Monday, 10 July 2017

Cullen Skink - A traditional Scottish Smoked Haddock Soup

Post in collaboration with a2 Milk™


Cullen Skink is a full flavoured, hearty, and comfortingly traditional creamy Scottish soup made with smoked fish, potatoes, onions and milk. It's Chowder with a distinctly Scottish accent. 


When I'm asked to describe my style of cooking I always struggle as it's a bit of a mish mash of styles combined with a passion for seasonality, cooking from scratch and family friendly recipes. However if there is a particular area of speciality it's probably 'Quirky Scottish' or 'Scottish with a Twist'. Today's recipe definitely falls into the Scottish category but it's my take traditional rather than one of my more outlandish creations (i.e. no Irn Bru or Tunnock's Teacakes involved!) For the uninitiated, Cullen Skink possibly doesn't sound the most enticing of foods but I can assure you that it is. Hailing from Cullen, a small fishing village on the North East coast of Scotland, it's a hearty soup made of milk, smoked fish, potatoes and onion. Think Chowder with a Scottish accent.


Touch wood we don't have any issues with food allergies or intolerences within my immediate family (although my daughter appears to be allergic to vegetables...) however I'm all too aware that many people face such challenges on a daily basis so to make my Cullen Skink I used a2 Milk™ which comes from specially selected cows and is naturally easier to digest. As a farmer's daughter this immediately piqued my interest! Research has found that different cows produce milk with different proteins (A1 and A2) and that each of these proteins are digested differently. It's the A1 protein that many people struggle to digest. The folks at a2 Milk™ work with farmers to hand select cows that naturally produce only A2 protein. Nothing added, nothing taken away, just easy to digest cows’ milk. You can find out lots more about a2 Milk™ and see if it might be suitable for you or someone you know who experiences intolerance issues with regular milk at a2milk.co.uk  Both my kids drink a LOT of milk and they confirmed that a2 Milk™ tastes exactly the same as regular milk so no worries in that respect.


So with a2 Milk™ in hand it's back to my recipe for the tastiest of soups with the least promising of names. Much like Scotch Broth everyone and their granny has a different idea what should and shouldn't be in it and you can of course juggle with adding, removing and adjusting ingredients to suit. Garlic, Bay Leaves and Cream could be a good place to start. However you make it, it's really a meal in itself especially if accompanied by bread or oatcakes. I've jumped onto the on trend edible flowers bandwagon with a garnish of chive flowers. Their purple hues contrast amazingly well with the yellow fish but they are far from essential and definitely not traditional. Perhaps they can be my quirky twist and an edible nod to the Scottish thistle.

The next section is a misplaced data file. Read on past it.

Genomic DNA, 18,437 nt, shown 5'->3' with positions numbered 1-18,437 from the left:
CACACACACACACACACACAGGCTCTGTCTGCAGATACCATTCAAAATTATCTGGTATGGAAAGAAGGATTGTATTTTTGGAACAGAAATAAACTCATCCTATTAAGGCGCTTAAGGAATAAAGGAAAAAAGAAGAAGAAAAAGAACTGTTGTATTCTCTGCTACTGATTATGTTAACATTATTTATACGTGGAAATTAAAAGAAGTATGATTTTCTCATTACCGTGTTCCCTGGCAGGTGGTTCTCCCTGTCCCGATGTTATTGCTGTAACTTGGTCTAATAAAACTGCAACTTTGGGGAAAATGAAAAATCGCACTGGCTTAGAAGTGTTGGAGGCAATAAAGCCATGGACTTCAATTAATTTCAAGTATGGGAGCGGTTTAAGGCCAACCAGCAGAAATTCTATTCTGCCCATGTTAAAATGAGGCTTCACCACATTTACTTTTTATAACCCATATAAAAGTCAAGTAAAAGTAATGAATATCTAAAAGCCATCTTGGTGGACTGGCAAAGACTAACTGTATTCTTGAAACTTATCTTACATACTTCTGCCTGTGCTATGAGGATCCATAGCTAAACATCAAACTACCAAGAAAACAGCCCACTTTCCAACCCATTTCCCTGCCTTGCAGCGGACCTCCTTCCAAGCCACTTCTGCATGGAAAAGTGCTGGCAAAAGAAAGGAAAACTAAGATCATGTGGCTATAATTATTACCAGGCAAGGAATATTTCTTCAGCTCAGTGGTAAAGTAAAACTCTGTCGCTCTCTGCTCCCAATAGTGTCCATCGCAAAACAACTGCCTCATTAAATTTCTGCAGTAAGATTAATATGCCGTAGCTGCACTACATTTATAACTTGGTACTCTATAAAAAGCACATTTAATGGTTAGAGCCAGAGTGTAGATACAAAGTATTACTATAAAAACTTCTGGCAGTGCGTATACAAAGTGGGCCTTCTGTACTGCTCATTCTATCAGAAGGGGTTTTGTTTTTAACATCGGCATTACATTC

Cullen Skink - A Traditional Smoked Haddock Soup

750ml Milk
2 fillets Smoked Haddock (approx 300g)
1 Leek
1 large Onion
400g Potatoes
Knob of Butter or splash of Scottish Rapeseed Oil
750ml Vegetable Stock
Salt & Pepper
Flatleaf Parsley
Chives and Chive Flowers

Gently heat the milk in a shallow saute pan. Add the Smoked Haddock and poach for 10 minutes until lightly cooked. Set aside to cool.
Slice and wash the leek thoroughly.
Peel and finely chop the onion.
Peel and roughly dice the potatoes (no need to peel if you use new/baby potatoes)
In a large soup pan melt/heat the butter/oil, add the onion and leeks and cook gently for 5 minutes until softened but not coloured.
Add the potato and the vegetable stock, bring to the boil, cover and simmer for 15 minutes until the potato is soft.
Add the milk from the poached haddock to the soup but not the fish.
Gently mash the soup to crush some of the potatoes.
Skin and flake the smoked haddock with a fork.
Add flaked fish, a generous amount of chopped parsley and season to taste with salt and pepper.
Heat through and serve garnished with chopped chives and chive flowers.


For more ideas utilising a2 Milk™ do check out these creative milky recipes from some of my food blogger colleagues



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www.foodiequine.co.uk Cullen Skink is a full flavoured, hearty, and comfortingly traditional creamy Scottish soup made with smoked fish, potatoes, milk and onions. It's Chowder with a distinctly Scottish accent.


Disclosure: This is a commissioned post for a2 Milk™. As always, all views expressed are my own. 
Thank you for supporting the brands who make it possible for me as a passionate Scottish Food Blogger to continue to share my Edible Food and Travel Adventures with you. I’m super choosy who I work with and promise to bring you only the cream of the crop.

Wednesday, 5 July 2017

Double Dipping Dilemma with Philadelphia Flip and Dip

Post in collaboration with Philadelphia